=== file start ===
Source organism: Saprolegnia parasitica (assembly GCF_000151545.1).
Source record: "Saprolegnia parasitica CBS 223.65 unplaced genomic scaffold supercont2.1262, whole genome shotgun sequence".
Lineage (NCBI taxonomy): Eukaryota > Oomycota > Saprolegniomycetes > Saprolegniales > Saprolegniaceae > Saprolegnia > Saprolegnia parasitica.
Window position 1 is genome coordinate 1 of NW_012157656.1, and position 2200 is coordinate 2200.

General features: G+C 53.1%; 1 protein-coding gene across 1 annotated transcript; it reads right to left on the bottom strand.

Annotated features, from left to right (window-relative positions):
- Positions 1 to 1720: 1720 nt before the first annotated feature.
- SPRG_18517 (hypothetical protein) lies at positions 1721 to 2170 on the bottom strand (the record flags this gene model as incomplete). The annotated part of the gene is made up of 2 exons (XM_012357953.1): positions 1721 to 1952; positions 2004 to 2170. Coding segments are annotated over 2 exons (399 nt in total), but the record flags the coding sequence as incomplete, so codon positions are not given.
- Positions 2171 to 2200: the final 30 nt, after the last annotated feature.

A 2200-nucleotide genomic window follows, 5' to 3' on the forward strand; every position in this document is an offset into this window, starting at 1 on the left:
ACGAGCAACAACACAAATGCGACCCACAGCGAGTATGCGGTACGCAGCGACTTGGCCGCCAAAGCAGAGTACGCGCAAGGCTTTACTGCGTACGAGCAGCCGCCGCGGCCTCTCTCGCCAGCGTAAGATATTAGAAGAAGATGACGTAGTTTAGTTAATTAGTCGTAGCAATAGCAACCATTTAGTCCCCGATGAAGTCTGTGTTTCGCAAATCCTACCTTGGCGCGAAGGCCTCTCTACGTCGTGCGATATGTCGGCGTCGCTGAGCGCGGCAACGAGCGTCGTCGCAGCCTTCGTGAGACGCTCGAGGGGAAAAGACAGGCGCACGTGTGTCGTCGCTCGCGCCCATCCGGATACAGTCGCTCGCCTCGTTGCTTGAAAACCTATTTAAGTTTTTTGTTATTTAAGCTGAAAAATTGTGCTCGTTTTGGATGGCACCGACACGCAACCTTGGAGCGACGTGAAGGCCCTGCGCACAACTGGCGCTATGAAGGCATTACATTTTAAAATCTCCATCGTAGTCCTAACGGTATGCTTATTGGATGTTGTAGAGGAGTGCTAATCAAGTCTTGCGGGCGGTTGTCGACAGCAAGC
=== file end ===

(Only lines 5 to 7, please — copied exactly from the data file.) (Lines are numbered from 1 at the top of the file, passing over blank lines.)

General features: G+C 53.1%; 1 protein-coding gene across 1 annotated transcript; it reads right to left on the bottom strand.

Annotated features, from left to right (window-relative positions):
- Positions 1 to 1720: 1720 nt before the first annotated feature.